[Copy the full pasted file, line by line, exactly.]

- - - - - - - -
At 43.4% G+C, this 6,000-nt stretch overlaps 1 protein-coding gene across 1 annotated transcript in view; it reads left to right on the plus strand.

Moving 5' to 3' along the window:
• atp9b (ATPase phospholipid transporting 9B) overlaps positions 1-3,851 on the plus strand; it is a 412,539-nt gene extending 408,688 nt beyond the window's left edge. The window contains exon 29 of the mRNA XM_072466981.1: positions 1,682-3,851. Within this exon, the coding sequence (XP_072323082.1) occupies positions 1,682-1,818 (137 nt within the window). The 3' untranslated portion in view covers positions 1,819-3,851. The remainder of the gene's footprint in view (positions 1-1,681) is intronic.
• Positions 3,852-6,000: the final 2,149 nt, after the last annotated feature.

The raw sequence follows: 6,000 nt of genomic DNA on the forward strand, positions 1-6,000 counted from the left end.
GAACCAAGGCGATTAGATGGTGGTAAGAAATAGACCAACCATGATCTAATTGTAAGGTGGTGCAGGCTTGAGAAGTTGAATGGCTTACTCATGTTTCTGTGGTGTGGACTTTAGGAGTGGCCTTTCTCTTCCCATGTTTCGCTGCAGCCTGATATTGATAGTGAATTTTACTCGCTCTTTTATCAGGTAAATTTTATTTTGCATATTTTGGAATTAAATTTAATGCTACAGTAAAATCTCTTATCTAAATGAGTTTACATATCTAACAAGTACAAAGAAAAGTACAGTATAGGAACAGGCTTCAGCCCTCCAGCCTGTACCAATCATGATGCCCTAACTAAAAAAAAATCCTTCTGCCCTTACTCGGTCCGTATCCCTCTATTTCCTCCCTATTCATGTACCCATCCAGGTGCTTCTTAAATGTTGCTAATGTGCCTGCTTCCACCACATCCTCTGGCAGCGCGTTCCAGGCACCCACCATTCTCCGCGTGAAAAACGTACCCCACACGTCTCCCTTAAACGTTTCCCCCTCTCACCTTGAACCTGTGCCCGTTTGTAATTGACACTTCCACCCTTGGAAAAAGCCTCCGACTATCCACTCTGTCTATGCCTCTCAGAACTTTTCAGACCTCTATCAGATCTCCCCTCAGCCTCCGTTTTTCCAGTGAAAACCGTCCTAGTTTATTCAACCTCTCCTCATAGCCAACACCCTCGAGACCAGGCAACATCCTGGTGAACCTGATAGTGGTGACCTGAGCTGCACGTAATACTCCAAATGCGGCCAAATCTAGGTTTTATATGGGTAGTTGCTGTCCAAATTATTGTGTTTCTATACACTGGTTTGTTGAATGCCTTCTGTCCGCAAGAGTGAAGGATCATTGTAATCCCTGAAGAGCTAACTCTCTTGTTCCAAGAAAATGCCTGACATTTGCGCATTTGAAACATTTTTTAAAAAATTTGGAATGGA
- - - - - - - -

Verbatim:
At 43.4% G+C, this 6,000-nt stretch overlaps 1 protein-coding gene across 1 annotated transcript in view; it reads left to right on the plus strand.

Moving 5' to 3' along the window:
• atp9b (ATPase phospholipid transporting 9B) overlaps positions 1-3,851 on the plus strand; it is a 412,539-nt gene extending 408,688 nt beyond the window's left edge. The window contains exon 29 of the mRNA XM_072466981.1: positions 1,682-3,851. Within this exon, the coding sequence (XP_072323082.1) occupies positions 1,682-1,818 (137 nt within the window). The 3' untranslated portion in view covers positions 1,819-3,851. The remainder of the gene's footprint in view (positions 1-1,681) is intronic.
• Positions 3,852-6,000: the final 2,149 nt, after the last annotated feature.

The raw sequence follows: 6,000 nt of genomic DNA on the forward strand, positions 1-6,000 counted from the left end.
GAACCAAGGCGATTAGATGGTGGTAAGAAATAGACCAACCATGATCTAATTGTAAGGTGGTGCAGGCTTGAGAAGTTGAATGGCTTACTCATGTTTCTGTGGTGTGGACTTTAGGAGTGGCCTTTCTCTTCCCATGTTTCGCTGCAGCCTGATATTGATAGTGAATTTTACTCGCTCTTTTATCAGGTAAATTTTATTTTGCATATTTTGGAATTAAATTTAATGCTACAGTAAAATCTCTTATCTAAATGAGTTTACATATCTAACAAGTACAAAGAAAAGTACAGTATAGGAACAGGCTTCAGCCCTCCAGCCTGTACCAATCATGATGCCCTAACTAAAAAAAAATCCTTCTGCCCTTACTCGGTCCGTATCCCTCTATTTCCTCCCTATTCATGTACCCATCCAGGTGCTTCTTAAATGTTGCTAATGTGCCTGCTTCCACCACATCCTCTGGCAGCGCGTTCCAGGCACCCACCATTCTCCGCGTGAAAAACGTACCCCACACGTCTCCCTTAAACGTTTCCCCCTCTCACCTTGAACCTGTGCCCGTTTGTAATTGACACTTCCACCCTTGGAAAAAGCCTCCGACTATCCACTCTGTCTATGCCTCTCAGAACTTTTCAGACCTCTATCAGATCTCCCCTCAGCCTCCGTTTTTCCAGTGAAAACCGTCCTAGTTTATTCAACCTCTCCTCATAGCCAACACCCTCGAGACCAGGCAACATCCTGGTGAACCTGATAGTGGTGACCTGAGCTGCACGTAATACTCCAAATGCGGCCAAATCTAGGTTTTATATGGGTAGTTGCTGTCCAAATTATTGTGTTTCTATACACTGGTTTGTTGAATGCCTTCTGTCCGCAAGAGTGAAGGATCATTGTAATCCCTGAAGAGCTAACTCTCTTGTTCCAAGAAAATGCCTGACATTTGCGCATTTGAAACATTTTTTAAAAAATTTGGAATGGA